But McAdams did not go to her supervisor in the department or to any officials at Marquette. He did not see this as a learning opportunity for the young grad student, but as a chance to attack her views.
Bruce Thompson, a longtime faculty member at Milwaukee School of Engineering, who writes the Data Wonk column for Urban Milwaukee found this conduct disturbing: “While cyber bullying is a growing threat to reasoned discourse, in my experience, it is particularly reprehensible when practiced by college faculty against students. It violates one of the fundamental, if unspoken, contracts between college faculty and students…McAdams argues that he has no control over what people do with the information he provides…But it is very clear that McAdams is fully aware that cyber bullying is one likely result and facilitates it by, for instance, linking to Abbate’s accounts, listing her new university, and threatening other Marquette officials with a negative review in his blog.”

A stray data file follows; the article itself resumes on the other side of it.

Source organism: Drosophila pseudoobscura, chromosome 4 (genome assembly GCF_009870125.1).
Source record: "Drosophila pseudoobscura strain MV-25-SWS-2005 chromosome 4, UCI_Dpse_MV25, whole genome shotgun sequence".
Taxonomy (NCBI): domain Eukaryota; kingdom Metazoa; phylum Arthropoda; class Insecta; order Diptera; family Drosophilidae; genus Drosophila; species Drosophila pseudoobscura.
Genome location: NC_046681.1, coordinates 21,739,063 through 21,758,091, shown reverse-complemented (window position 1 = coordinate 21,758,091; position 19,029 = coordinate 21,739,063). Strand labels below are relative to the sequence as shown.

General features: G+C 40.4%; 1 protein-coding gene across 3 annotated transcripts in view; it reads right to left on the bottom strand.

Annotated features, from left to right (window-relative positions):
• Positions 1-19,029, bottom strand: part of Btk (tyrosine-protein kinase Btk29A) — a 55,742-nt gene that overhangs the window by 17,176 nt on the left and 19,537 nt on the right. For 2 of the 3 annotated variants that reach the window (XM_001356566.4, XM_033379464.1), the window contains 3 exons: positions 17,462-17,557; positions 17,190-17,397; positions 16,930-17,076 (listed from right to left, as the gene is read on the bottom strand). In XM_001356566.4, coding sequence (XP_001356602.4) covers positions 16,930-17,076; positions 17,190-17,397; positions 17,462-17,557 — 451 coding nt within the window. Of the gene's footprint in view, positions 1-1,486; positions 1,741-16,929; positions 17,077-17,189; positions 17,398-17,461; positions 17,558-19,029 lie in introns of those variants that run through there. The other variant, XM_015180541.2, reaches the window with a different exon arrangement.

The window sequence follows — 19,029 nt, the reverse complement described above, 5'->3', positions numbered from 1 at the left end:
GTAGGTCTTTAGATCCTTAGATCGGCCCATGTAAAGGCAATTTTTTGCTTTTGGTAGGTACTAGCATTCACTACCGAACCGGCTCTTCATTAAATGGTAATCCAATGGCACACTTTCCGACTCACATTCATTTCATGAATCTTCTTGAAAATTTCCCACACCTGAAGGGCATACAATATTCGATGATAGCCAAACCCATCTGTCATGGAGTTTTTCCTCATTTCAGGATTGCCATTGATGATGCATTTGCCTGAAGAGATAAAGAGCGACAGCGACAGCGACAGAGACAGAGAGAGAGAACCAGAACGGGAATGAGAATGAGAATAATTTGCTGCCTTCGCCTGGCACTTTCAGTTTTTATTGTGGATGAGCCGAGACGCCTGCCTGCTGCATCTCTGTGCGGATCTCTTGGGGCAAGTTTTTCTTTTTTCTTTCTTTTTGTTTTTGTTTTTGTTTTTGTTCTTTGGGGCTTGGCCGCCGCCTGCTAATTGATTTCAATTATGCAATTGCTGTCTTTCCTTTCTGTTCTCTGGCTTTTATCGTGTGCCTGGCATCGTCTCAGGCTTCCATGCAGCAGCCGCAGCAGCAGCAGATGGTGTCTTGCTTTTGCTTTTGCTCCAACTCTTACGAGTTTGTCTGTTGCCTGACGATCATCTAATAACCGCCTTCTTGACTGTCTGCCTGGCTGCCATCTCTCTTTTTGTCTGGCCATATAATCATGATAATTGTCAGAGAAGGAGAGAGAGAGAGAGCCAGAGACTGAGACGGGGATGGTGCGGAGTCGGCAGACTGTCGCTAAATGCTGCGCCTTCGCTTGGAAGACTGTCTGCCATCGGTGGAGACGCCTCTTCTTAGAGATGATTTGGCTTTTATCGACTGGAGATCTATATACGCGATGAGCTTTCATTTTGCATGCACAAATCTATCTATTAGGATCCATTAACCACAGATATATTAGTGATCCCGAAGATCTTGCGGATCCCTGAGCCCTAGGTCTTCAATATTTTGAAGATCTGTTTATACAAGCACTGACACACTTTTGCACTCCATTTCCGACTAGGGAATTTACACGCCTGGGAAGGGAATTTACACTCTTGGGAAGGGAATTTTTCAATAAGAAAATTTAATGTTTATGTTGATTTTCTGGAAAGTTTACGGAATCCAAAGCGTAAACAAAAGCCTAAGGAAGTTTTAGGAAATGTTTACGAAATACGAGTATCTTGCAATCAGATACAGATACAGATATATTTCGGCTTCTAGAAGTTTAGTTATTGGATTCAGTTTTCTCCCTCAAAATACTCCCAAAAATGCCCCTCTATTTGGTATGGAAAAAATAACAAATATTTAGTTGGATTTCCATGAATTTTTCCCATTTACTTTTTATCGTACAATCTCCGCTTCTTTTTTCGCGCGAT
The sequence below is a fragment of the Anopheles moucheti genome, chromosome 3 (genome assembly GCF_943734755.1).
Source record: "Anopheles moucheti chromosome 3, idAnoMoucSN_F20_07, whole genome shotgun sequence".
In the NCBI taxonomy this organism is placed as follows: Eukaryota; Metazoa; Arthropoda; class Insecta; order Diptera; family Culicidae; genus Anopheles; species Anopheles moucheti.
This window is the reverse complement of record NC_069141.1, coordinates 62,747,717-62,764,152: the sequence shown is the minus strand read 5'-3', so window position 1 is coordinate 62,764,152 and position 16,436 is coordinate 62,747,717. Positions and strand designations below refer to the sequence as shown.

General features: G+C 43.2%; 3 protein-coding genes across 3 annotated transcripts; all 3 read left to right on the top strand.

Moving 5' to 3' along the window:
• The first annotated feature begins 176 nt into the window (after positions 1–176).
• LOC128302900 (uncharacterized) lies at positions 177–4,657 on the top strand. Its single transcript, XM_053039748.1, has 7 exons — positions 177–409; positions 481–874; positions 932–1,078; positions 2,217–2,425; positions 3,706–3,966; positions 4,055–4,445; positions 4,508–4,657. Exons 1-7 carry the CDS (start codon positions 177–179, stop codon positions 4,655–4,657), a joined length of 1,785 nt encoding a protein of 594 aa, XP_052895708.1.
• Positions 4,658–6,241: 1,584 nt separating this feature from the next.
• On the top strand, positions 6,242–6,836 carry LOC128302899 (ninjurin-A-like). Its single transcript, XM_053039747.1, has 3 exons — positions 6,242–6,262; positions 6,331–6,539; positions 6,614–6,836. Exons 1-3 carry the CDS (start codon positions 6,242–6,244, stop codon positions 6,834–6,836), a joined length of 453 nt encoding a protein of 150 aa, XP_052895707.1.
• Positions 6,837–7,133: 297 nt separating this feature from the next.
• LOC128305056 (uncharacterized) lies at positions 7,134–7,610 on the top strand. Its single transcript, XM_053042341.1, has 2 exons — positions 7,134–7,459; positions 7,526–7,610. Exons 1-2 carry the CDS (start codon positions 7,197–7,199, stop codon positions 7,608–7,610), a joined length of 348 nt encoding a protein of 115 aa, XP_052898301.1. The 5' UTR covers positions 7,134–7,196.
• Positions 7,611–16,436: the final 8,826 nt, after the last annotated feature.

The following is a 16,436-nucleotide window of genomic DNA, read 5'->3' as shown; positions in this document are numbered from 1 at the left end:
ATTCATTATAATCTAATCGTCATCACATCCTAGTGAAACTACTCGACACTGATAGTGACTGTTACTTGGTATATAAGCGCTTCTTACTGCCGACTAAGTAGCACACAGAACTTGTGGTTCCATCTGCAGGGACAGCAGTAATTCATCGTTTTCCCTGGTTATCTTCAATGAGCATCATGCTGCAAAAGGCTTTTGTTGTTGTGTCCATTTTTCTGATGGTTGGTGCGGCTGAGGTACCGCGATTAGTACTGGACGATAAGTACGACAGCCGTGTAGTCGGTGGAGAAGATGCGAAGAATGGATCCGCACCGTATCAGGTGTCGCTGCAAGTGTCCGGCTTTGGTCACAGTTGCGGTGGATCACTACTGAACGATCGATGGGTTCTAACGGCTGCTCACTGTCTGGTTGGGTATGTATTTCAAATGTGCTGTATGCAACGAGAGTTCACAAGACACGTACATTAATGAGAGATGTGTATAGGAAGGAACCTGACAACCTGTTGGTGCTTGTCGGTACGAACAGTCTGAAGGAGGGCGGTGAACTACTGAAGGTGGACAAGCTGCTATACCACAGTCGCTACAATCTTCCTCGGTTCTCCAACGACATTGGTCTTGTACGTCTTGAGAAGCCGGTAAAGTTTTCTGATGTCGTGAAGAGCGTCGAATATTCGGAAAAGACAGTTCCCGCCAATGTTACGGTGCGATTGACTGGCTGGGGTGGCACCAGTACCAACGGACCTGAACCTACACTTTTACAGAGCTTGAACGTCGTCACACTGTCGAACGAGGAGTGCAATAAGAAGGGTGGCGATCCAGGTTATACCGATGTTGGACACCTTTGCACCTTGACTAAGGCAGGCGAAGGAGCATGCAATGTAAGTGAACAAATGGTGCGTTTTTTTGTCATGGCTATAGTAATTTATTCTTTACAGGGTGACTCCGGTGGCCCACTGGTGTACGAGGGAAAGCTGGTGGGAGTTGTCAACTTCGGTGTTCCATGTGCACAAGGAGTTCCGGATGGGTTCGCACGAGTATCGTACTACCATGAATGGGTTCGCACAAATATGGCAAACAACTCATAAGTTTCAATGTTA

As a Summary of Facts on the McAdams case by the university noted: “If John McAdams had written this exact blog post and omitted the student teacher’s name and contact information, no disciplinary action would have been taken.”
Marquette suspended McAdams for two semesters and then offered to reinstate him only if he privately apologized to the administration and took responsibility for his actions. McAdams refused and his suspension lasted seven semesters. But he had meanwhile become the darling of conservative activists, including the Bradley Foundation-funded Wisconsin Institute for Law and Liberty, whose director, attorney Rick Esenberg, went to court to sue Marquette University, a case that eventually went to the Wisconsin Supreme Court.
As blogger RT Both has written, the case was in many ways a stand-off between two conservative forces: Marquette University’s right to fire McAdams was supported by the Metropolitan Milwaukee Association of Commerce, the National Association of Manufacturers, and the Association of Jesuit Colleges and Universities, while McAdams was supported by the more upstart far-right elements.